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Kota Kinabalu
Ahad, April 21, 2024

Enact preventive law to make administering ’empty syringe’ vaccine jabs a criminal offence, says ex-DCM

Datuk Christina Liew

KOTA KINABALU: The Government should consider enacting a preventive law to make the heartless and irresponsible act of administering “empty syringe” vaccine jabs a criminal offence.

Making the proposal in the wake of media reports on such unscrupulous acts in some parts of the country, which are now under investigation, former Deputy Chief Minister Datuk Christina Liew stressed that an enactment of this nature should be in place to serve as a deterrent to would-be perpetrators.

“It should be deemed a crime for anyone to knowingly and deliberately administer “empty syringe” vaccine shots.The COVID-19 pandemic is a matter of life and death, so don’t indulge in foolhardy practices.

“Vaccinators should not put more citizens’ lives at risk by shirking their responsibilities. As of July 21 (Wednesday), some 7,440 people in Malaysia have already succumbed to the coronavirus.

“And the country, with a population of 32 million, has reportedly surpassed Indonesia and India in Covid deaths per million of the population,” she said in a statement on Thursday.

Liew, who is also Tawau MP and Api Api Assemblywoman, urged the newly-appointed State Health Director to take preventive measures so that we in Sabah would not fall prey to any scam pertaining to the National COVID-19 Immunisation Programme.

Calling for more transparency in the vaccination process, she said there should be standardisation in providing the “dos and don’ts” as to, for example, whether vaccine recipients are allowed to take photos of the process when it is in progress.

“I understand that some vaccination administration centres (PPVs) allow this to take place while others prohibit photography.”

Based on feedback, Liew said generally, medical frontliners manning the PPVs, including vaccinators, are friendly, obliging and helpful. “However, it was reported to me that some were quite rude when questions were posed by vaccine recipients who wanted to clear their doubts.”

In one particular instance, a family member accompanying a grandmother in her eighties to a PPV here, wanted to be assured by the authority that the elderly woman did receive her first dose. “Under such circumstances, the vaccinator could have shown the empty syringe as proof but, I was told, that was not the case.”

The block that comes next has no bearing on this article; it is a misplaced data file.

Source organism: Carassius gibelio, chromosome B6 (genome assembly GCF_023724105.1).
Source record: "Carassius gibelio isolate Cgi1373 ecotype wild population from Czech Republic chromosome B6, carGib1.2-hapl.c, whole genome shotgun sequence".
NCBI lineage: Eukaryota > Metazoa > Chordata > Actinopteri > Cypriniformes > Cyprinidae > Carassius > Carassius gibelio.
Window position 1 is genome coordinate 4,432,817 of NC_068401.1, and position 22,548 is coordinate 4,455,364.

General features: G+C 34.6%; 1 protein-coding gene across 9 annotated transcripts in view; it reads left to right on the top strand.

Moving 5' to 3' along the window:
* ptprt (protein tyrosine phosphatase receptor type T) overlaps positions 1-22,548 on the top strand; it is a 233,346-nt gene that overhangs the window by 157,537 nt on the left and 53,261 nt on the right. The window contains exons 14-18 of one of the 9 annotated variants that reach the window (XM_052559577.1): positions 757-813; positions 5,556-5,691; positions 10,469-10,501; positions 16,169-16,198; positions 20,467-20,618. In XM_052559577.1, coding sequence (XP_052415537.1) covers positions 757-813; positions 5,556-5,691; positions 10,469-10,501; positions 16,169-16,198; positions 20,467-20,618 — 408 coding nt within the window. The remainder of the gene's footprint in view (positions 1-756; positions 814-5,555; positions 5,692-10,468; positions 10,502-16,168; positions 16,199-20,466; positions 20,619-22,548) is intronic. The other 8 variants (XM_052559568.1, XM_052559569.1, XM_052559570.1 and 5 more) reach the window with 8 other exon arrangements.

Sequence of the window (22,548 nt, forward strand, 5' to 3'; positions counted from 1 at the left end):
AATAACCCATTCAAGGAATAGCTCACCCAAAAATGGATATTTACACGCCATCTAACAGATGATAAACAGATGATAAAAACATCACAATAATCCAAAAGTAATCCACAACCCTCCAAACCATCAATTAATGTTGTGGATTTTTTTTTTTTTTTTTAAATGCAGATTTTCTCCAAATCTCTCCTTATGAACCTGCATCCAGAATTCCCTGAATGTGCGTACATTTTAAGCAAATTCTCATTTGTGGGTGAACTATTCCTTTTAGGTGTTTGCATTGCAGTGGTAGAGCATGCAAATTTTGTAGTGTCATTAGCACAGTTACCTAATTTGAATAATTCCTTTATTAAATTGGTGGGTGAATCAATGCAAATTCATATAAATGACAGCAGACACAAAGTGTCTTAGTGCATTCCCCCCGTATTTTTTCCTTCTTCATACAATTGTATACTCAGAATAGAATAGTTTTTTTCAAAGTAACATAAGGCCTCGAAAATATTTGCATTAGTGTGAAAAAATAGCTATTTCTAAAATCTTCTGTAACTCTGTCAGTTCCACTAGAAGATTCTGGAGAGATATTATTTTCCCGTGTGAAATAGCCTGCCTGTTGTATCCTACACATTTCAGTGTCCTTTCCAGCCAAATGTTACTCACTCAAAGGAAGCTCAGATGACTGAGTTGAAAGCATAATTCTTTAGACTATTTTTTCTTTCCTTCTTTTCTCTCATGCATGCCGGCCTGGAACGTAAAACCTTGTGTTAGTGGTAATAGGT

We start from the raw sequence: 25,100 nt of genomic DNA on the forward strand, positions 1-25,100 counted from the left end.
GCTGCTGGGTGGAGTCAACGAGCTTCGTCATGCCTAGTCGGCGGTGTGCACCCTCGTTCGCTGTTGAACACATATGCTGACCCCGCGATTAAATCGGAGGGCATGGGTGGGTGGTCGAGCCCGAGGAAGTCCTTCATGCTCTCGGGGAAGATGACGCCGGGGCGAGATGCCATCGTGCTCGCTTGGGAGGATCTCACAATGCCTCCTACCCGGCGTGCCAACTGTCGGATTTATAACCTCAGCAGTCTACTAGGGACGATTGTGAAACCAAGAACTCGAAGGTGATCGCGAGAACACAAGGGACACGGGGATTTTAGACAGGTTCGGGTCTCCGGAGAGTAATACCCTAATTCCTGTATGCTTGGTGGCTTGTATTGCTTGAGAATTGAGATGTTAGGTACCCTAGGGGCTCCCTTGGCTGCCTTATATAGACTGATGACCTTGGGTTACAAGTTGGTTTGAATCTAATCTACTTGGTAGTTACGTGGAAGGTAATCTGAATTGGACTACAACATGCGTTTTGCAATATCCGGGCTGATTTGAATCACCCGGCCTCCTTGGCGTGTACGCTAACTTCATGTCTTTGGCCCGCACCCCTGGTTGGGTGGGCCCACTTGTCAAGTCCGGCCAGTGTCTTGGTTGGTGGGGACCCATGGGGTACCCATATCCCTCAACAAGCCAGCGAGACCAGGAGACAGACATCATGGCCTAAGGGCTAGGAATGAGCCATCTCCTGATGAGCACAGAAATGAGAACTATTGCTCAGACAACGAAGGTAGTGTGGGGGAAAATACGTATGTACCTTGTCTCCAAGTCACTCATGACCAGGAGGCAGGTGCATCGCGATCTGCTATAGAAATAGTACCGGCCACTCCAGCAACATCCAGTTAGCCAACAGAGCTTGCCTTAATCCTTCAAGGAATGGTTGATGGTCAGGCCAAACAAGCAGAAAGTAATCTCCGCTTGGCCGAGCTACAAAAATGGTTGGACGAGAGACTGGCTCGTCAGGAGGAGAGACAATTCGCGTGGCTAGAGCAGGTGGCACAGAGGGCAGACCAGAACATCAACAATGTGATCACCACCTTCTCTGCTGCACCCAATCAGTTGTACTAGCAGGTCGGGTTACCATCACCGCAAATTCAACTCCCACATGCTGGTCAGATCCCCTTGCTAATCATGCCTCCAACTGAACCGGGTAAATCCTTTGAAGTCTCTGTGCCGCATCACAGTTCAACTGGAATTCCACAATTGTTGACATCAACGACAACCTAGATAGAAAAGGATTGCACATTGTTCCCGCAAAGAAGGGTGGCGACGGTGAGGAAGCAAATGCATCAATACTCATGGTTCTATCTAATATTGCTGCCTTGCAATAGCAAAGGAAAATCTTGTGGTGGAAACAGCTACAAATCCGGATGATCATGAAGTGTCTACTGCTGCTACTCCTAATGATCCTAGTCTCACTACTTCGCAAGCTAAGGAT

The family member, when contacted, said there was absolutely no side effect felt by her grandmother after her supposedly first dose vaccination. “She was her normal self, no pain in her arm at all, not even at the site of the so-called injection.”

According to the family member, she was watching the vaccination process attentively, and immediately queried when sensing that something was amiss.
“I saw with my own eyes that there was no ‘pushing in’ action after inserting the needle. I saw some bubbles when the vaccinator pulled the syringe slightly before pulling out the needle, so I raised my voice to say there was no injection of vaccine at all at that point in time.

“Instead of showing the empty syringe to me as evidence, if at all the vaccination was really administered, the vaccinator challenged me by saying, ‘Didn’t I inject? Didn’t I inject? I did inject.’ That was after the vaccinator had bent down to discard the syringe in the clinical waste bin.

“I was not satisfied and demanded to see the doctor on duty in seeking clarification. With my persistence, she (doctor) then checked the contents in the bin in my presence to detect if there was any syringe (filled with vaccine) but couldn’t find any. My family decided to leave it at that because we couldn’t get any concrete proof,” the family member recalled.